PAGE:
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Opinion: Why Amazon Prime Air push overlooks the weakest link


Last week’s news that Amazon is investing in an air cargo hub may not be the right answer, according to Jonathan Bellwood, founder & CEO, Peoplevox
As reported last week, in a bid to get even closer to customers Amazon is now investing $1.5bn in an air cargo hub to support a fleet of “Prime Air” cargo planes. Making numerous daily flights to far-flung destinations, the name of the game is gaining end to end control of the supply chain.

Clearly, to maximise sales opportunities and keep the customer satisfied with next and same day prime deliveries, no matter where or what time zone they’re in, makes Amazon’s bold move into the carrier market absolutely necessary. Or does it?

Will taking to the skies with a fleet of 40 freight planes, or 100 or more for that matter, cut it when it comes down to ensuring right place, right time deliveries at the local level? Will it make all the difference in the fulfilment efficiency of the local seller warehouses and the quality of the courier firms handling ‘the last mile’?

What Amazon may have underestimated here is the weakest link in the supply chain, the fulfilment capabilities of its sellers, or, more specifically their warehouses. Many of these seller warehouses are too inexperienced to match Amazon’s expertise in logistical management excellence.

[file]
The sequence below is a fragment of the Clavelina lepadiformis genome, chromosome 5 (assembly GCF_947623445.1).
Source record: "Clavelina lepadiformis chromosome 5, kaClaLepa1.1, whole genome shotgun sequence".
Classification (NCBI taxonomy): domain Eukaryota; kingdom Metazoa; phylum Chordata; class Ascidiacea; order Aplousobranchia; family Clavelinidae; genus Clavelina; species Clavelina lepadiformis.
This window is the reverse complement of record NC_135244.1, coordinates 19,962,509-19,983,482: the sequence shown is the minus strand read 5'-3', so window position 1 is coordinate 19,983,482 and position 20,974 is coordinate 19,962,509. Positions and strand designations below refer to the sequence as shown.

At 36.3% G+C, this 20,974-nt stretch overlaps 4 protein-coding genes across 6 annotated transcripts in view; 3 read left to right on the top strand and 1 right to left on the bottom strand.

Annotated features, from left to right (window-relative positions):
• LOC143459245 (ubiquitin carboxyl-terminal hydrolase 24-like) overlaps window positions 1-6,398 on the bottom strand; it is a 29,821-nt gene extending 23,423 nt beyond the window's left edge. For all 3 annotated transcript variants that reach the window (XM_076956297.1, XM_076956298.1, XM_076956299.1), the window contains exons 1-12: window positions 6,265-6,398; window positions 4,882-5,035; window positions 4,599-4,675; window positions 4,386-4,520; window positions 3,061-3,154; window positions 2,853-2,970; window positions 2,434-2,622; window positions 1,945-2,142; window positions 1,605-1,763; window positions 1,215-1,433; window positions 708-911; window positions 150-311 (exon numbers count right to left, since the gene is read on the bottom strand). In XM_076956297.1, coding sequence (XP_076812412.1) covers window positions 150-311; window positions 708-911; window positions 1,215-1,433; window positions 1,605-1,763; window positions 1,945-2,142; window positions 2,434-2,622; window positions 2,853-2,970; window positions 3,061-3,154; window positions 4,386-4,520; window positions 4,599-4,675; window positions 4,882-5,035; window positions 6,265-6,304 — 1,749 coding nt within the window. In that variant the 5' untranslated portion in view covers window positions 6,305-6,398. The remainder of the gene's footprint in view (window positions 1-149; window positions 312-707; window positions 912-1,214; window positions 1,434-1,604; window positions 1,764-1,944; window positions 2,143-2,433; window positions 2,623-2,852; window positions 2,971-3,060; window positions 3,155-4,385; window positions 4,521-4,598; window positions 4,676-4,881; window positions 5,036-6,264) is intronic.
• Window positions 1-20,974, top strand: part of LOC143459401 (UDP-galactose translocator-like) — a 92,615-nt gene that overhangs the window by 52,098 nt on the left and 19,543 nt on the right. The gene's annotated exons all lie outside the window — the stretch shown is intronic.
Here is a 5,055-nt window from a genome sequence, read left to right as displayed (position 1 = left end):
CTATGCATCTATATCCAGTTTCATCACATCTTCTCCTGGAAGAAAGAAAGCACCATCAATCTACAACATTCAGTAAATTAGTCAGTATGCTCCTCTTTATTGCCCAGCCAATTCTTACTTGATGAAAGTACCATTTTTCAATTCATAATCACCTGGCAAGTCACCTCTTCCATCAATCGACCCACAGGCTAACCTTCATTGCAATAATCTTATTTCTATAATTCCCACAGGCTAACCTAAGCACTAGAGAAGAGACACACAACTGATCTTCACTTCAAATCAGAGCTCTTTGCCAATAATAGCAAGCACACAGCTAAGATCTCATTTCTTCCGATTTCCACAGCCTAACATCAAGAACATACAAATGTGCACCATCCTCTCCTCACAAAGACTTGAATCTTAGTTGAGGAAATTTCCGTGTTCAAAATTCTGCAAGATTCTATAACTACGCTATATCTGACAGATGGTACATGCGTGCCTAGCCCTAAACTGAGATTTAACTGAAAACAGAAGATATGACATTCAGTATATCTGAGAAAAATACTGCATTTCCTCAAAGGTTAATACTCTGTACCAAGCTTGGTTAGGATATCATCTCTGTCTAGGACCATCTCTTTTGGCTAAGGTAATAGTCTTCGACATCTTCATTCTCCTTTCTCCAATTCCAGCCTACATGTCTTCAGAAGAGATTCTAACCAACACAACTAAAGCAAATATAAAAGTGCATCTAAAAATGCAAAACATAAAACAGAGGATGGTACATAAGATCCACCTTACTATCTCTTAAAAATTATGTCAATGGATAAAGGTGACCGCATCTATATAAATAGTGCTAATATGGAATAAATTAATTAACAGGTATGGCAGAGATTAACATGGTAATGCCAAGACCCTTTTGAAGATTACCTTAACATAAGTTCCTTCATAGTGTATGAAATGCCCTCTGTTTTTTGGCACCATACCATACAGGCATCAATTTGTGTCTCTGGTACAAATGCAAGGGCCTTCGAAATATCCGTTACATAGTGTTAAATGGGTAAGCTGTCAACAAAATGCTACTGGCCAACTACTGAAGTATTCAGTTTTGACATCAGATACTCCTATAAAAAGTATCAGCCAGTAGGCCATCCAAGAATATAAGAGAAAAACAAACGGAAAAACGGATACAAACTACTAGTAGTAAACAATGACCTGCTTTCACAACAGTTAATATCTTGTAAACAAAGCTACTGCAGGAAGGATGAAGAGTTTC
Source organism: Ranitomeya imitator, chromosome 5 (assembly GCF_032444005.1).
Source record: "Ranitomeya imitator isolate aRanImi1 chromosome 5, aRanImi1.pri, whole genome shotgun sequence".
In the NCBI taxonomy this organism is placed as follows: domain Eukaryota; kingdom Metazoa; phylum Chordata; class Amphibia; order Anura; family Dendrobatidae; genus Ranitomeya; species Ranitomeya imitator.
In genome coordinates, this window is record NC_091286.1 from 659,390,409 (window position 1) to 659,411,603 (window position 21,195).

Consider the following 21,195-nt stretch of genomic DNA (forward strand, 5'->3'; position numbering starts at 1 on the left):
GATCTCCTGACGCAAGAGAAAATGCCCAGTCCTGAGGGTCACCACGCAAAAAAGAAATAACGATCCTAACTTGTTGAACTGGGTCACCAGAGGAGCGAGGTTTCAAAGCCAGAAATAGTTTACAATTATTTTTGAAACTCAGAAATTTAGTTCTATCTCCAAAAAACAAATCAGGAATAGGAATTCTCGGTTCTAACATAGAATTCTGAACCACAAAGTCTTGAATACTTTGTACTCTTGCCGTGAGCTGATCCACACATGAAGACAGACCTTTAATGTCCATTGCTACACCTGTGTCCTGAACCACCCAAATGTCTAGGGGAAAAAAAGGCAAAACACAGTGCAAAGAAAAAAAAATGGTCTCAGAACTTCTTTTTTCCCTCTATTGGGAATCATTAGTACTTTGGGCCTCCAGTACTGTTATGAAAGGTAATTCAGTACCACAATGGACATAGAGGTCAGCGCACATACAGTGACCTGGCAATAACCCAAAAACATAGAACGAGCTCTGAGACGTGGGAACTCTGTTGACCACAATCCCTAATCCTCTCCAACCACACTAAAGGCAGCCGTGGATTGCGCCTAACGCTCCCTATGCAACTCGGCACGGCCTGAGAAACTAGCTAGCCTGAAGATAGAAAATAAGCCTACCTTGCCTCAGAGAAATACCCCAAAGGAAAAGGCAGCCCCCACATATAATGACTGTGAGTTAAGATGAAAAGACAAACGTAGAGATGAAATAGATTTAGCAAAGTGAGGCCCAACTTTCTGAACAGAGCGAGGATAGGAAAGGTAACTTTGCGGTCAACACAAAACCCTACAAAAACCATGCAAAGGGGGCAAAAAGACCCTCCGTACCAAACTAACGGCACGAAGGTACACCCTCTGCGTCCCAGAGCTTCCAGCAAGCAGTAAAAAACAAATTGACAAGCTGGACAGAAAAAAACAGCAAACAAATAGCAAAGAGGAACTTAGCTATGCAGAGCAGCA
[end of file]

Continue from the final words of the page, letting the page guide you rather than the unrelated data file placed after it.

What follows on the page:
Other than moving a seller’s stock into its warehouses, something that doesn’t appear to gel with Amazon’s lean and mean model for operating warehouses and distribution centres, the company may need to consider evaluating and then optimising the quality of the connection its sellers already have with their own warehouses, enabling them to become universally ‘Prime Ready’.

Connecting all of its seller warehouses on a truly global scale would allow Amazon to accomplish its mission for ensuring uniform Prime delivery on a global scale. No amount of planes, or trains and automobiles, can achieve this alone.

Central to such a strategy would be ensuring all seller warehouses are equipped with fit for purpose e-commerce WMS systems, not least for enabling real-time insight into stock actually available for sale at any given time. This would go far towards mitigating any risk of inadvertent ‘over- selling’ or ‘under-selling’ of items. It will also ensure accuracy in their picking, packing and despatch. Even the small size of many of these warehouses can be played to advantage when looking to maximise productivity and meet the seamless, universally high delivery performance Amazon desires and expects.

Ignore this, and sellers could adversely impact on Amazon’s reputation in its quest for worldwide retail market domination. Underestimating the critical role warehouse and fulfilment plays in each and every warehouse could result in customer dissatisfaction if too many items ordered are out of stock, not as ordered, don’t get delivered as promised – or not at all.

As always, even though the online ordering process can be smooth as can be, it is a clunky fulfilment and delivery experience that customers remember the most and which may cost sales – no matter what company you are, from retail goliath to new start up.

Jonathan Bellwood is founder & CEO of ecommerce warehouse management and fulfilment specialists, Peoplevox.

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